[License-discuss] Possible alternative was: Re: U.S. Army Research Laboratory Open Source License (ARL OSL) Version 0.4.1
jim.wright at oracle.com
Wed Mar 1 15:49:03 UTC 2017
Indeed, if there’s no copyright in the US, there may be no need of a copyright license from the government here, but in any event there *is* an OSI approved permissive license that licenses both any applicable copyright rights (without actually requiring that the government have any) and patent rights applicable to the project - the UPL.
If the government releases code under the UPL, and accepts contributions under the UPL, they are using an OSI approved license, full stop, no need of extra terms or to treat other contributors any differently than the government itself, no need of an express public domain dedication which is any different than what is already true by law, everyone is simply licensing whatever copyright rights they possess as well as whatever patent rights they possess covering the project as they contributed to or provided it, and it seems to me at first glance like nothing else need be done…?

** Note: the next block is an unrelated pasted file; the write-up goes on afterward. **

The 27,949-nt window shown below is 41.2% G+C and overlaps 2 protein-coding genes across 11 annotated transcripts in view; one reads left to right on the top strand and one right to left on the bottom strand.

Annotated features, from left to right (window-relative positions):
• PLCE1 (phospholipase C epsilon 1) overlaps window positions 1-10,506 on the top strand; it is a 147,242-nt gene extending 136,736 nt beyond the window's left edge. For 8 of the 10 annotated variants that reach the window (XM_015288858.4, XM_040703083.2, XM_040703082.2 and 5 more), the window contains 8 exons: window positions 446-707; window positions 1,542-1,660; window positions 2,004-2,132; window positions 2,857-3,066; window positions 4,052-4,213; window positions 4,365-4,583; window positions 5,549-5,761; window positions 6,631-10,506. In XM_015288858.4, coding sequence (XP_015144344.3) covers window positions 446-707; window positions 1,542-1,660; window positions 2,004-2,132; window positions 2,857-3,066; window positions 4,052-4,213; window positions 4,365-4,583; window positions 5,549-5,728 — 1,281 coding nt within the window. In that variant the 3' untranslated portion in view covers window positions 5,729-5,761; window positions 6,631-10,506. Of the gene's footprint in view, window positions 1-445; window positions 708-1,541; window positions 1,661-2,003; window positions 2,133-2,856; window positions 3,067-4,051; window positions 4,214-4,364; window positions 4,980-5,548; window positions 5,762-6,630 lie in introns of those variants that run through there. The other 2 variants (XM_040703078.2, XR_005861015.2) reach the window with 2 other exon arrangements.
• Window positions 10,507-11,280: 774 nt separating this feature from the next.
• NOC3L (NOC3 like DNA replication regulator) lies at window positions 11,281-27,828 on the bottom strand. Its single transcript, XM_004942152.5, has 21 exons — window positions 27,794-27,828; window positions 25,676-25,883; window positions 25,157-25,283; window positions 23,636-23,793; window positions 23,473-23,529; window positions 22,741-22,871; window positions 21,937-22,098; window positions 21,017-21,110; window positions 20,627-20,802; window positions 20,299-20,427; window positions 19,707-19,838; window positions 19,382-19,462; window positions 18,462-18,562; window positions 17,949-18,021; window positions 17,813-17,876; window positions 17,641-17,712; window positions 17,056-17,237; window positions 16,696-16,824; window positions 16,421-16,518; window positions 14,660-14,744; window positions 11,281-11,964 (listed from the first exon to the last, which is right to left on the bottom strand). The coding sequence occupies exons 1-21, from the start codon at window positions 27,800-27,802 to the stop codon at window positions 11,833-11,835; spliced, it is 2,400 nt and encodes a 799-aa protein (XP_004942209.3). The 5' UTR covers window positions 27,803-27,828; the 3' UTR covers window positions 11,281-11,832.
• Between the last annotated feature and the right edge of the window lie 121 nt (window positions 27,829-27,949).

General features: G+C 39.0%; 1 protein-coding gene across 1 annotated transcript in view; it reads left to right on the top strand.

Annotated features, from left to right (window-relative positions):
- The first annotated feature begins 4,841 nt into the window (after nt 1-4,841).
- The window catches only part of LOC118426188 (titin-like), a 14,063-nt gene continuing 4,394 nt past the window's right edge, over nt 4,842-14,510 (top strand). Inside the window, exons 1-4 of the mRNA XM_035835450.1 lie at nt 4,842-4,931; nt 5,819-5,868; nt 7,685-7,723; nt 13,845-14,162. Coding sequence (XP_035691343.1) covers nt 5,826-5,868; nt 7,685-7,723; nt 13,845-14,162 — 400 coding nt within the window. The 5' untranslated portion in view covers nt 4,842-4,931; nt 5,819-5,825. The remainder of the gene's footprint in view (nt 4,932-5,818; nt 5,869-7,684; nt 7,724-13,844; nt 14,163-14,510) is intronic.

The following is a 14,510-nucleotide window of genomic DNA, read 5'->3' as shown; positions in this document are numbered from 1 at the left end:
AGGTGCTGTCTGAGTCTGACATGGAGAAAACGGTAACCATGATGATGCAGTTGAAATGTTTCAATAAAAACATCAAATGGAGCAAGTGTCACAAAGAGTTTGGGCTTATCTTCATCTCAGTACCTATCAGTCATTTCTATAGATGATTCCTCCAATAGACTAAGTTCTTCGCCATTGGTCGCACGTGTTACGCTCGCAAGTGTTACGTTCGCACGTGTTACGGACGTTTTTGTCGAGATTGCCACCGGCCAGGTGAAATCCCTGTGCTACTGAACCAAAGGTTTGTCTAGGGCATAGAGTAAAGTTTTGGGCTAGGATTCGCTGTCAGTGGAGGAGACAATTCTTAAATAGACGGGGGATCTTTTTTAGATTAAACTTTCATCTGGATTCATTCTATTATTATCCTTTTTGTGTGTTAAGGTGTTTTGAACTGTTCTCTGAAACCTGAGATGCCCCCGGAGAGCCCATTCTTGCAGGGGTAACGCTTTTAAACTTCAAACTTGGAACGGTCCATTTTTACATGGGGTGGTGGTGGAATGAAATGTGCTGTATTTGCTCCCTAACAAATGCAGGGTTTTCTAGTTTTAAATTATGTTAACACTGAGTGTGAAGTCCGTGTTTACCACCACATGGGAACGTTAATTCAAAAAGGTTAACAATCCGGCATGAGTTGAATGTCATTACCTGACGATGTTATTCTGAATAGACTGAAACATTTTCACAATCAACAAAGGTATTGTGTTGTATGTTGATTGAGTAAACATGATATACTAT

> On Mar 1, 2017, at 6:49 AM, Richard Fontana <fontana at sharpeleven.org> wrote:
> On Wed, Mar 01, 2017 at 09:37:13AM -0500, Richard Fontana wrote:
>> Strictly speaking, the use of
>> CC0 assumes that you have copyright ownership.
> I guess that's a bit of an overstatement, but still given the nature
> of the angst I've heard from US government people over the years
> concerning the use of nominal copyright licenses, I'd find it
> surprising if CC0 was treated differently.
> License-discuss mailing list
> License-discuss at opensource.org
More information about the License-discuss